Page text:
by John R. Fischer
, Senior Reporter | June 09, 2022
Spending two times more than other countries on cancer care has done little to reduce the chances of dying from these diseases in the U.S.
The U.S. spends more than $200 billion ($600 per person) on cancer care annually, far surpassing the average $300 per person spent by other high-income countries. But in a new study, researchers at Yale University and Vassar College say this does little to change mortality rates among cancer patients. Compared to 22 other nations, they found that the amount the U.S. spent did not correlate with population-level cancer mortality. In fact, Austria, Finland, Iceland, Japan, Korea and Switzerland all spent less and still had fewer deaths.
Lead author Ryan Chow, an M.D. and Ph.D. student at Yale, told HCB News that the study illustrates that spending more on cancer care does not necessarily result in better outcomes. "Overspending on treatments — some of which are highly effective, some of which offer uncertain or negligible benefit — means that we have less money to spend on screening and other prevention strategies."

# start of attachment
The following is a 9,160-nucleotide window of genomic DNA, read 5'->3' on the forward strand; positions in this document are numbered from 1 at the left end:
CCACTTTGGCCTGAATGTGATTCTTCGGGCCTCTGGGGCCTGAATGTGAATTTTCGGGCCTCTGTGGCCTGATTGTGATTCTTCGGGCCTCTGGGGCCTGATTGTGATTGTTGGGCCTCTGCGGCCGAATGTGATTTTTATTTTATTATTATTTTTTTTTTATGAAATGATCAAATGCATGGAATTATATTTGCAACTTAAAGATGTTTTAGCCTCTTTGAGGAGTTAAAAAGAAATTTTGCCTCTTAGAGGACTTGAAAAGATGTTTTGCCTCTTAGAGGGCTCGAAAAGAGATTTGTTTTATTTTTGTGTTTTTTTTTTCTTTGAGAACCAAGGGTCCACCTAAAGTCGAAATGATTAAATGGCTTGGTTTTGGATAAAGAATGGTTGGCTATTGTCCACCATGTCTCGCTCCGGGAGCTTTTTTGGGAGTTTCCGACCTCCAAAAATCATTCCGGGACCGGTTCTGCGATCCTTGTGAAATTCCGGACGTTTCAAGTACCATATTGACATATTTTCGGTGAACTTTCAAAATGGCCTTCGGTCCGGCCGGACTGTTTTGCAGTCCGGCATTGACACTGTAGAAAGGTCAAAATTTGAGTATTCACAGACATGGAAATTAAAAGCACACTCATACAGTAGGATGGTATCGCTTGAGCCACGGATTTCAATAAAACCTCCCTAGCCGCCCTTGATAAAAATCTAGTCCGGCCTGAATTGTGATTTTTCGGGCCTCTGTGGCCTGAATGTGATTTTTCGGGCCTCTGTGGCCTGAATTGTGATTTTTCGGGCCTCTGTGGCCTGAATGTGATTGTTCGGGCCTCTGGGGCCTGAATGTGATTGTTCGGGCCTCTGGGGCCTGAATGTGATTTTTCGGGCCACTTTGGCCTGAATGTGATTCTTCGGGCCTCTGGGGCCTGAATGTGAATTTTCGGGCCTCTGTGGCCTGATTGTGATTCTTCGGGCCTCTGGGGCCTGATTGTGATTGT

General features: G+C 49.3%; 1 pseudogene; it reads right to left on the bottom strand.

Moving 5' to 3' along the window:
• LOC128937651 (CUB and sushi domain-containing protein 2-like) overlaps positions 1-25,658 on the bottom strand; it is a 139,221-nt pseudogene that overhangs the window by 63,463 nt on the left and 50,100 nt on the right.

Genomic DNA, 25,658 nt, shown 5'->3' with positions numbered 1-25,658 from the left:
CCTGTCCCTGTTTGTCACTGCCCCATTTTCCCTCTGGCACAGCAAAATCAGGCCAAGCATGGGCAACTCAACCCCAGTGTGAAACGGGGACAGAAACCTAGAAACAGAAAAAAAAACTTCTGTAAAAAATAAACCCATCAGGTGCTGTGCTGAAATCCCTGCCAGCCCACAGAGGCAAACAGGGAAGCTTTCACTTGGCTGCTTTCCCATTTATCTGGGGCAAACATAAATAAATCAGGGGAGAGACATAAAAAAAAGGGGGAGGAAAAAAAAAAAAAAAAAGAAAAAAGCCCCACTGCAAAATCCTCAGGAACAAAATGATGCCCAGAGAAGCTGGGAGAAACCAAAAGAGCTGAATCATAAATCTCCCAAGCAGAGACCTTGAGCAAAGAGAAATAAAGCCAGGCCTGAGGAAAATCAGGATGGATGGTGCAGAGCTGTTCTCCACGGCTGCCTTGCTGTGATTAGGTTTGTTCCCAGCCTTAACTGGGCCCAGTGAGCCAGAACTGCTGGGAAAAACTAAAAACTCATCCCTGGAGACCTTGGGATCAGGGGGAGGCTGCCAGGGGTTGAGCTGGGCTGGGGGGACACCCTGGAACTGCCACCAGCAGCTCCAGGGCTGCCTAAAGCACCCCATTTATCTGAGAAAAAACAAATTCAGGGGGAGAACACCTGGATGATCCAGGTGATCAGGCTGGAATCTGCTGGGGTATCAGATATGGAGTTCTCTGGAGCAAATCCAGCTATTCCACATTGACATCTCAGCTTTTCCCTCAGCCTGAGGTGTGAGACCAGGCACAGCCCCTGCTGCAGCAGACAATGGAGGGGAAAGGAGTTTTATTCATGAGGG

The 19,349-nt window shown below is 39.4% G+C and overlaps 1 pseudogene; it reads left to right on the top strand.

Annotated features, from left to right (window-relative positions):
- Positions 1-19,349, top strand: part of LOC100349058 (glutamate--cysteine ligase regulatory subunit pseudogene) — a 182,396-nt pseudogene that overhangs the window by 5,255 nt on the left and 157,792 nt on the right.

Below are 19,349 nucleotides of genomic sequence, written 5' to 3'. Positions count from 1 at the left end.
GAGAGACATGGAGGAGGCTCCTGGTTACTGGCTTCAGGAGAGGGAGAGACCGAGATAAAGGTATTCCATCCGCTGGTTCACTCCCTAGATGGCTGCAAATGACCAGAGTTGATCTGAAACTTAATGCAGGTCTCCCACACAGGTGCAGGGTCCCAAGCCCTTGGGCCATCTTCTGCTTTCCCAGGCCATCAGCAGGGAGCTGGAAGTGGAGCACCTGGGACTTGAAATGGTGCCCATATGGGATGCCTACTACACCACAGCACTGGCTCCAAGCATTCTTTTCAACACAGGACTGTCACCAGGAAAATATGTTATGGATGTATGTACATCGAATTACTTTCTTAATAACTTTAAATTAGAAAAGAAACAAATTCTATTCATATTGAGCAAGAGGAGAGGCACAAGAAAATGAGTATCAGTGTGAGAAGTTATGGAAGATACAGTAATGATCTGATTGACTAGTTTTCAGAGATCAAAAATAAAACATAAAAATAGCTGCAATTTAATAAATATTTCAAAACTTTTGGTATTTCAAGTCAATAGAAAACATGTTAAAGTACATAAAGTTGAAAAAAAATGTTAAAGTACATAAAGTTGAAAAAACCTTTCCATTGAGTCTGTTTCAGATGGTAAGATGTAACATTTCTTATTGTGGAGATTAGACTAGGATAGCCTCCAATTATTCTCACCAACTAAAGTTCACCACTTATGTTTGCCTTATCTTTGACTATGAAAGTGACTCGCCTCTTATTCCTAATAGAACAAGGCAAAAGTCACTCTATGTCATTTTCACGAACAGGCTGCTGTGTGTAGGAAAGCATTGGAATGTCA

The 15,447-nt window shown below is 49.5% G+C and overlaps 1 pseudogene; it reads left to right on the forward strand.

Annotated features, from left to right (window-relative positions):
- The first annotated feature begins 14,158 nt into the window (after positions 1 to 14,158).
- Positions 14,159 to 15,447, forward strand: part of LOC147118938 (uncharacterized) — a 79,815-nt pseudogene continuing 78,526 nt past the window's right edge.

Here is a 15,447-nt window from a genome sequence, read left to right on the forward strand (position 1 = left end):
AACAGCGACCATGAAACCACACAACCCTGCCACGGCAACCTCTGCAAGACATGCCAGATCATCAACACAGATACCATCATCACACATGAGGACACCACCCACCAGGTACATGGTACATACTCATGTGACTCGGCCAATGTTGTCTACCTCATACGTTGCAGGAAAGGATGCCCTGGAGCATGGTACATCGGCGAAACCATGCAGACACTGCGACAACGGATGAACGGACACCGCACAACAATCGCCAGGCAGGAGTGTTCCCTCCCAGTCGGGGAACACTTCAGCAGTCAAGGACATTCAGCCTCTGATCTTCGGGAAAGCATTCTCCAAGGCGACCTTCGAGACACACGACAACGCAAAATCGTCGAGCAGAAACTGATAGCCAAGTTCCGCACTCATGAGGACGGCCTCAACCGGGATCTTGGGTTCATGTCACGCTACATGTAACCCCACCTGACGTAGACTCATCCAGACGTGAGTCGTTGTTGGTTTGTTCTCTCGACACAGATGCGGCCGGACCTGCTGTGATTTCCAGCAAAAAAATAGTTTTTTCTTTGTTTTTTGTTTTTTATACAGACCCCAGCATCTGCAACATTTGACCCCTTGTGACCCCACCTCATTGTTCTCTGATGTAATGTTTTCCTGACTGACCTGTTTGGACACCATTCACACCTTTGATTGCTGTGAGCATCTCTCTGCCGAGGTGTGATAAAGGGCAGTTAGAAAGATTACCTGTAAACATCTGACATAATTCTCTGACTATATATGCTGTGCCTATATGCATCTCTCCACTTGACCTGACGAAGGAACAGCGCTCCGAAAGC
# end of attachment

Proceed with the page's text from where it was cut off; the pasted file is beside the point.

Overspending raises costs, which in turn leads to higher insurance premiums for both cancer and noncancer patients. This creates disparities and can negatively impact people who are unable to afford care, says Chow. And with the country spending more than $4 trillion on healthcare, it has fewer funds for other important services.
The authors say high spending is due to lax regulations for cancer drug approvals and drug pricing. They also found that smoking, the strongest risk factor contributing to death from cancer, did not change mortality. Despite having historically lower smoking rates, when accounting for international variations, U.S. cancer mortality was on par with that of the average high-income country. In fact, Austria, Finland, Iceland, Japan, Korea, Luxembourg, Norway, Spain and Switzerland all had lower smoking-adjusted cancer mortality rates.
Chow says the U.S. can learn from other countries about managing healthcare spending and investing in cancer care. “We need to improve prevention efforts (so there are fewer cancers), generate better evidence about what works and what doesn’t (so we’re only spending money for treatments that actually will help people) and negotiate so that the costs of therapies are proportionate to their benefits.”
The findings were published in JAMA Health Forum